In the spring of 2012, the 3rd edition of the contemporary art triennial exhibition will move from the nave of the Grand Palais into the open galleries of the Palais de Tokyo and other neighbouring institutions along la Colline de Musées. Through the concept of “Intense Proximity”, La Triennale will investigate what it means to be active as an artist working today, in the context of a globalized and diverse French art scene.
The French Ministry of Culture and Communication has invited Okwui Enwezor to serve as Artistic Director of La Triennale. The first major event marking the reopening of the Palais de Tokyo in 2012, La Triennale will offer a large panorama of contemporary art at the intersection of the French art scene and global sites of production. Beginning within the interiors of the expanded and refurbished Palais de Tokyo, La Triennale is set in a series of overlapping cartographies that shift from small-scale collaborations with emerging research, production, exhibition, and performance spaces in Paris and the surrounding suburb, to explorations of the critical valences between the near and far, between the edges of France and countries adjacent to and bordering them.
Inspired by the great work of early to mid 20th century French ethnography figures such as Claude Levi-Strauss, Marcel Mauss, Michel Leiris, and Marcel Griaule, La Triennale sets off on a journey to explore the nodes where art and ethnography converge in a renewal of fascination and estrangement. Fundamentally, the goal of the project is to shift from the idea of national space, as a constituted physical location, to a frontier space that constantly assumes new morphologies and new models of categorization (local, national, trans-national, geo-political, denational, pure, contaminated, etc.). Contemporary art has become a global phenomenon fostered by an ever growing network of relations overcoming distances. La Triennale will therefore approach the art of today through this wealth of connections. Its title, “Intense Proximity”, points to those frictions, those heterogeneous tensions which set every human activity into motion. It also questions how an individual’s origins, intellectual education or life path have an impact on his/her situation in the larger context of a society in which the fault lines are increasingly uncharted. It also asks how La Triennale can be constituted within the debates that currently animate French society. Set against the background of a globalization brimming with both hopes and fears as well as the looming shadow of cultural isolationism, artists from different origins and different fields, but all somehow sharing the cultural references which contemporary art provides, will address these tricky issues in their individual practice and alongside an expansive and robust guest program.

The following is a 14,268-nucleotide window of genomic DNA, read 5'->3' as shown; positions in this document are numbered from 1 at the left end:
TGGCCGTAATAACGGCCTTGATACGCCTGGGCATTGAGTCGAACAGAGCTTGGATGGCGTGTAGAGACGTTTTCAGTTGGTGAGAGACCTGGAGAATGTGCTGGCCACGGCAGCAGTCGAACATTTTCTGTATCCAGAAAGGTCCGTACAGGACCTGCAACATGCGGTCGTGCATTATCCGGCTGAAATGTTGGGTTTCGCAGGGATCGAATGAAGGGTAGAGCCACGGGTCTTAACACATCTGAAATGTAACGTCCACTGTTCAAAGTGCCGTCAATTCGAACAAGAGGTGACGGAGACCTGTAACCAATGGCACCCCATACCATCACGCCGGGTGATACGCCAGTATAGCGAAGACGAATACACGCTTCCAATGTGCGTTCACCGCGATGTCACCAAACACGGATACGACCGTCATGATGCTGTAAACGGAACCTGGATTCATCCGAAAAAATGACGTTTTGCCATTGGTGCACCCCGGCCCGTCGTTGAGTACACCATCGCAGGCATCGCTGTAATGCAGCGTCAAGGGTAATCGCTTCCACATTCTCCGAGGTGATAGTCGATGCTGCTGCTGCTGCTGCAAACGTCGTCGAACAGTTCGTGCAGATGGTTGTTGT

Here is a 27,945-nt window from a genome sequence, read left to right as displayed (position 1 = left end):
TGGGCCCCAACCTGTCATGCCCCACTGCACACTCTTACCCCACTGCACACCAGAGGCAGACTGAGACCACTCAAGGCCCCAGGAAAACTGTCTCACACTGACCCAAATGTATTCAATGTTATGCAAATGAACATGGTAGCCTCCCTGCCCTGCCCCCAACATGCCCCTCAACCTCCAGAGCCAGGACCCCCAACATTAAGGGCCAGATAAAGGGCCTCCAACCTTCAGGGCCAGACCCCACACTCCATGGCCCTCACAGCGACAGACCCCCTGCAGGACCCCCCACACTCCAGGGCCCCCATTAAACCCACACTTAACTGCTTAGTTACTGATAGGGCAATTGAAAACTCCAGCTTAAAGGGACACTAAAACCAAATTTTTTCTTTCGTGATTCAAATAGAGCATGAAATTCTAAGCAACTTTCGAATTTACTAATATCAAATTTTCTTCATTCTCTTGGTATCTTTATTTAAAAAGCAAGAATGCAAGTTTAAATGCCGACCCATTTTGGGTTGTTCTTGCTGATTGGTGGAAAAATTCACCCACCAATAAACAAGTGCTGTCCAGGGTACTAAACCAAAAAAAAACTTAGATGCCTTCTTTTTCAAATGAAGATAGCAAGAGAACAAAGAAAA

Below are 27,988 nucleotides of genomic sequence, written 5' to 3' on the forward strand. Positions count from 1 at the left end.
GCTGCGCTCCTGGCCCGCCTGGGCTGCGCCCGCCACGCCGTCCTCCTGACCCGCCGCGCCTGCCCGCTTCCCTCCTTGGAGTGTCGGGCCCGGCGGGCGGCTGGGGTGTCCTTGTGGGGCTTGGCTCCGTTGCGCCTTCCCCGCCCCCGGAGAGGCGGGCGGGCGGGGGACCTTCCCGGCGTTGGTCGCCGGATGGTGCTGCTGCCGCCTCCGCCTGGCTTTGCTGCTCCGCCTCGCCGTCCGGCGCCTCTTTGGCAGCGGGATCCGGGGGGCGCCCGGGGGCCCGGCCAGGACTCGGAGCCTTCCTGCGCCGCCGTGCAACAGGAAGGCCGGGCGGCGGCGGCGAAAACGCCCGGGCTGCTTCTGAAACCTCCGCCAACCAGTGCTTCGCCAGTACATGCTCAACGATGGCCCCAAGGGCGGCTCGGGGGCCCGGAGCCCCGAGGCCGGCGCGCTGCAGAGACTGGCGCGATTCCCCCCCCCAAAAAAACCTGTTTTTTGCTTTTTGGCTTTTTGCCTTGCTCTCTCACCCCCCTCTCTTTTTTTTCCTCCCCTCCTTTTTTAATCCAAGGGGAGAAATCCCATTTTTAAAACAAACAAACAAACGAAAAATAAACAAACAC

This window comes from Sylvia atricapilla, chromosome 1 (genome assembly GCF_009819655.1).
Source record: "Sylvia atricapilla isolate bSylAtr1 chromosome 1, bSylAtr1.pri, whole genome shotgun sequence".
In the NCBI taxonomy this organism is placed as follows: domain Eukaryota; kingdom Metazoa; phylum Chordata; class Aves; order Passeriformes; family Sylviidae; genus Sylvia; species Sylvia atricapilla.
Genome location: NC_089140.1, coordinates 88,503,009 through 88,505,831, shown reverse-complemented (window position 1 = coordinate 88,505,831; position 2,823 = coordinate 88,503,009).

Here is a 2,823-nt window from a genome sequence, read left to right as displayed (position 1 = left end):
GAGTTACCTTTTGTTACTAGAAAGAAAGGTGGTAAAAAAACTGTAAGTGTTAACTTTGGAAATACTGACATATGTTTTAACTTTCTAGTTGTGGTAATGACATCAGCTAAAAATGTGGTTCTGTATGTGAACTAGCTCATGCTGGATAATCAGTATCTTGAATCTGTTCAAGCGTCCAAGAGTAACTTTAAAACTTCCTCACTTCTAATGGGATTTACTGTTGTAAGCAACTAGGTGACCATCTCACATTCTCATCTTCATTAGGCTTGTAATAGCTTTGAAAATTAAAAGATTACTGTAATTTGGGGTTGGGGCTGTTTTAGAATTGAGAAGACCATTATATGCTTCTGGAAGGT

Okwui Enwezor is the director of Haus der Kunst, Munich. He has served as artistic director of documenta 11 in Kassel, and the biennials of Johannesburg, Sevilla, and Gwangju. He was Dean of Academic Affairs and Senior Vice President of the San Francisco Art Institute (2005-2009), and is widely acknowledged as a leading and influential figure on the contemporary art scene. As artistic director of La Triennale, Okwui Enwezor brings incisive critical insight, international awareness and extensive practical experience. After La Force de l’Art 01 and 02 at the Grand Palais in 2006 and 2009, the newly-reinvented La Triennale will be one of the major art events of 2012.
Artistic Director Okwui Enwezor proposes a broad, stimulating panorama of contemporary art. Aiming to explore potential areas of dialogue between various artistic disciplines and cultural scenes, he will work in close collaboration with a team of four associate curators, all passionately involved in the contemporary art scene on which they have their own personal take : Mélanie Bouteloup, Abdellah Karroum, Émilie Renard and Claire Staebler.
‘La Triennale is happening at a point in which the vitality of contemporary art around France and Paris is immense. The surrounding landscape is not only the landscape of big institutions and powerful structures, but a landscape that is being constructed as we speak by multiple voices, a lot of them emerging voices, not in contestation of the powerful institutions but really enlarging the rise of the possible in Paris.
La Triennale is not an exhibition that is about bringing something Paris has not seen before but it is about being part of this developing and growing narrative in a space that has been a primary institution over the past ten years, in terms of different methodologies of exhibition making, the discursive as well as the critical dimensions between art and thought, art and life. Most importantly, La Triennale wants to create a space of intellectual generosity.’
Okwui Enwezor, in conversation with Alfredo Jaar,
École Nationale des Beaux-Arts, Paris, February 16, 2011.